By Davina van Buren
Just 37 miles from Vail, Leadville may be best known for its extreme sporting events—think USA Pro Challenge, the Leadville 100 (a hundred-mile race across the Rocky Mountains that takes runners above 12,000 feet) and snow sports galore—but it’s also a town of surprises.
Among them: quaint art galleries, family-owned restaurants, and 70 blocks of authentic Victorian architecture.
An eclectic mix of history buffs, athletes, and outdoor enthusiast call the town home.
So if you’re ready for an off-slope day, hop in the car and spend a day in this little mountain town with a big reputation.
Catch The Views
From Vail, take I-70 West to Hwy 24, which is part of the Top of the Rockies Scenic and Historic Byway.
No matter what the season, you’ll be treated to postcard-worthy views the entire drive.
When you arrive in Leadville, snap some photos of the two highest peaks in the Rocky Mountain chain—Mount Elbert (14,440 feet) and Mount Massive (14,421 feet)—which loom over the Arkansas River Valley and are clearly visible from town.
Most of the day-trip action is in downtown Leadville, so park the car and start exploring.
Learn Your Lore
Colorado has lots of old mining towns, but Leadville is home to the only federally-chartered mining museum, the National Mining Hall of Fame and Museum.
Three floors of displays, exhibits, and hard rock mine replicas—everything from a crystal room to a prospector’s cave—will keep the whole family busy.
Get some fresh air on level four, which has a terrific terrace with panoramic views of the Leadville mining district.
The Delaware Mercantile at the Delaware Hotel offers one of the most unique shopping experiences you’ll encounter.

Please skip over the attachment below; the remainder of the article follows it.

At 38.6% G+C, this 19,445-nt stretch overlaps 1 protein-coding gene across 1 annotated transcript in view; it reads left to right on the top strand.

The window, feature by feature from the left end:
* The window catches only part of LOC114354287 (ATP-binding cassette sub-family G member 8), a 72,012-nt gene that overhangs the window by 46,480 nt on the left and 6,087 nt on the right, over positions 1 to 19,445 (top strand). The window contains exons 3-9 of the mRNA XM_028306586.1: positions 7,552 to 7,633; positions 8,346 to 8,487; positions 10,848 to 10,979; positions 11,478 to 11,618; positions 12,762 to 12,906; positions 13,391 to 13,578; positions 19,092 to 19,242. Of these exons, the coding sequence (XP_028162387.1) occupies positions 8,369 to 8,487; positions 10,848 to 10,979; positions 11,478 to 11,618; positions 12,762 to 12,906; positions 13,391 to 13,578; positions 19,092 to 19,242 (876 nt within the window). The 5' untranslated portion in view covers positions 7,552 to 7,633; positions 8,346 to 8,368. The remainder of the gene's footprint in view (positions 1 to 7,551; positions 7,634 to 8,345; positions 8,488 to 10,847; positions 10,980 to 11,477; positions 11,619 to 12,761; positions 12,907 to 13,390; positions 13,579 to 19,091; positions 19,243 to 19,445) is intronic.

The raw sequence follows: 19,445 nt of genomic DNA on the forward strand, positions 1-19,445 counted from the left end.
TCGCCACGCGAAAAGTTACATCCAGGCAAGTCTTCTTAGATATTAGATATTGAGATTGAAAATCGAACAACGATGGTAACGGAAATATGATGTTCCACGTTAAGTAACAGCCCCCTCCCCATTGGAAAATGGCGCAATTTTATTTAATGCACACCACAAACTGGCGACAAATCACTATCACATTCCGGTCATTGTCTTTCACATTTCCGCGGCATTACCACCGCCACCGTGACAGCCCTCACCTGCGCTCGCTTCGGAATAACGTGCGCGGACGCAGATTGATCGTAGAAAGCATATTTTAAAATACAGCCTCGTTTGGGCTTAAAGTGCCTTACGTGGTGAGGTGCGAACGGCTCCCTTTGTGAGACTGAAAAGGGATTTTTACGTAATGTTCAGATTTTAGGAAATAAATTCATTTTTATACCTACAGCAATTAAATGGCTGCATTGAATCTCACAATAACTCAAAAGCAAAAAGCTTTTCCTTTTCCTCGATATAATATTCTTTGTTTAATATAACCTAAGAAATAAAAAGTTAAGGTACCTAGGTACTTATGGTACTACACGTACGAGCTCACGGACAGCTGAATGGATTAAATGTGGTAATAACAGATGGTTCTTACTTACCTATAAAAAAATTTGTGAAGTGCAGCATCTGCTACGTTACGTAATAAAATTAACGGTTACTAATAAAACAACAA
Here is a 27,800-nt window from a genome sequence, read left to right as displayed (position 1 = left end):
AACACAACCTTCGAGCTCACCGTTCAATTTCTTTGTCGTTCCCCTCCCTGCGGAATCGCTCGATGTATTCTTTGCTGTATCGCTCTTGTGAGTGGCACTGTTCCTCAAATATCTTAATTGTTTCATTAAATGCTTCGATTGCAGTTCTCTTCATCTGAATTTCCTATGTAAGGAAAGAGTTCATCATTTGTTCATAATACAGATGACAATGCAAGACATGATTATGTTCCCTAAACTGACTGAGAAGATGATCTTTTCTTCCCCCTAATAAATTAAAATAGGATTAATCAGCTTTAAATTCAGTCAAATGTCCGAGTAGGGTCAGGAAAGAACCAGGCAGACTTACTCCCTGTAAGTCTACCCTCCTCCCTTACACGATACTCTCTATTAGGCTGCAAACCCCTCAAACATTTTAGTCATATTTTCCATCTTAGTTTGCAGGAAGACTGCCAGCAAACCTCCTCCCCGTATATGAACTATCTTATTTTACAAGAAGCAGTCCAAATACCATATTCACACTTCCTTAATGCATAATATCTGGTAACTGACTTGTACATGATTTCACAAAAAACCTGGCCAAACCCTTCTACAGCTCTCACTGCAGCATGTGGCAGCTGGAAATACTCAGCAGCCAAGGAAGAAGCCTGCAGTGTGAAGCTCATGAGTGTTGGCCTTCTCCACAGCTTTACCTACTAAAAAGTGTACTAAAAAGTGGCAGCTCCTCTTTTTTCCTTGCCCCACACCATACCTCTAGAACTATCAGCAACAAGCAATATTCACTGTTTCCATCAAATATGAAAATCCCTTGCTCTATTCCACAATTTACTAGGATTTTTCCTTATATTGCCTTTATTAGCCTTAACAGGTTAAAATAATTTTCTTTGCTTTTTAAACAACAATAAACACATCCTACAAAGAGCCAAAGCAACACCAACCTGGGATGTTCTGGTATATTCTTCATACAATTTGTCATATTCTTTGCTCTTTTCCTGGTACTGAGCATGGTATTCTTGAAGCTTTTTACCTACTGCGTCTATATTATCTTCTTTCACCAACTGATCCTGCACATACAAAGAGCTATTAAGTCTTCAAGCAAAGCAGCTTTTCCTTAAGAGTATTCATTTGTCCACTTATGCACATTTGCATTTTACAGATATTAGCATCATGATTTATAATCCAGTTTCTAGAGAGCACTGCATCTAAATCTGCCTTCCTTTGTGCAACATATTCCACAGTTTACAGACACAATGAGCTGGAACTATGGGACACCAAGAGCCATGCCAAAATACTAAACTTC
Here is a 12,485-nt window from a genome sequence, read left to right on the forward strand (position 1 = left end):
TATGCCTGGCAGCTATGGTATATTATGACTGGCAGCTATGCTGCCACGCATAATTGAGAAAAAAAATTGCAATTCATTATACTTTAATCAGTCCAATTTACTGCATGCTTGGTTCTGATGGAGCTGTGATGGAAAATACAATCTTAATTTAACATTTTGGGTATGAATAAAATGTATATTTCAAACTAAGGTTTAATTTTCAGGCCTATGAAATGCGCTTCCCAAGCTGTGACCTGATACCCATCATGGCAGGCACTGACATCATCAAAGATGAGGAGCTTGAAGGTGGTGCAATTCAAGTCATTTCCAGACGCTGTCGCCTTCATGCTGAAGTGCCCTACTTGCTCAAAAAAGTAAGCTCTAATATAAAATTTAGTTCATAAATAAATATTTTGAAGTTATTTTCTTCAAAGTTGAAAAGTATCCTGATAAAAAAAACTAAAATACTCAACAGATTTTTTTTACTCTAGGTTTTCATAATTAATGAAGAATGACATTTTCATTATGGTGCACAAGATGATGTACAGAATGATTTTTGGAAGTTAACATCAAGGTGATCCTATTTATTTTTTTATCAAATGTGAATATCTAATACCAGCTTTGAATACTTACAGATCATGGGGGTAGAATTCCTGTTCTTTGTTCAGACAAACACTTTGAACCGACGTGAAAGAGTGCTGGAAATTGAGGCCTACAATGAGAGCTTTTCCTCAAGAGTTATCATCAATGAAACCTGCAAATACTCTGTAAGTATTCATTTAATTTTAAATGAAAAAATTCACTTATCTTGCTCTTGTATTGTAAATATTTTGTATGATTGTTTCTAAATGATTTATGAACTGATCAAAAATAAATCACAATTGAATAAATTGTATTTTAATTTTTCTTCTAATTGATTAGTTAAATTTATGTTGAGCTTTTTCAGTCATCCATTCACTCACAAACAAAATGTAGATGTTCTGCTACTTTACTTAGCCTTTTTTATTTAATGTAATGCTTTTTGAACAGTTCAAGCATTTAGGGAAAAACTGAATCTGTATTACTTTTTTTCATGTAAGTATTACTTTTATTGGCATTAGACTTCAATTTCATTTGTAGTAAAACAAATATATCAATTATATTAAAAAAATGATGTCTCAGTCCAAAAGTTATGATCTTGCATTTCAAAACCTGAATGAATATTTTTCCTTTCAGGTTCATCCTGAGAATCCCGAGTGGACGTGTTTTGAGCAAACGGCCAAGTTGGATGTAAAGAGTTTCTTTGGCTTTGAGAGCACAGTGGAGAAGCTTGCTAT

All three floors of the property are packed with antiques, unique pieces of furniture, and items from across the world.
You’ll find everything from gemstone jewelry to contemporary Western and Victorian clothing here.
Even the furniture in the guest rooms is for sale.
For casual dinner fare, Quincy’s Tavern is a Leadville tradition.
Housed in the historic Quincy building downtown (built in 1879), this restaurant’s motto is quality, not quantity.
They serve just three items: the steak special (filet mignon Sunday through Thursday; prime rib and slow-roasted sirloin on the weekends), veggie lasagna, and macaroni and cheese for the kids.
Say goodbye to overwhelming menus and focus on your company instead.
Ski And Dine
One of my favorite Leadville experiences is The Tennessee Pass Cookhouse.
No trendy metropolitan restaurant can compete with this view of Mother’s Nature’s skyline.
Guests meet at the Nordic Center for a one-mile ski or snowshoe to the Cookhouse (equipment is provided).
Once inside, savor a four-course meal featuring dishes such as grilled elk tenderloin with blueberry and sage port reduction and homemade fruit pie.
Rest up in one of four cozy yurts (make reservations early for these) and stop by Camp Hale for a fascinating peek at the area’s 10th Mountain Division military history on the drive back the next day.
Another option: Snuggle up in the yurt and have comfort food like buffalo chili and baked macaroni and cheese delivered by snowmobile.
If you’re visiting later in the season, don’t miss the Leadville Ski Joring and Crystal Carnival.
If you’ve never heard of ski joring, it looks a lot like water skiing—only instead of a boat, the skier is pulled behind a horse, a team of dogs, or even a snowmobile.
It’s done the Western way in Leadville—on horses—and participants must navigate hills and jumps on the town’s snow-packed streets.
Travel tip: Bring lots of water.
Leadville is America’s highest incorporated city at 10,430 feet; hydration is key to avoiding altitude sickness.
(Banner photo by: Steve Sunday)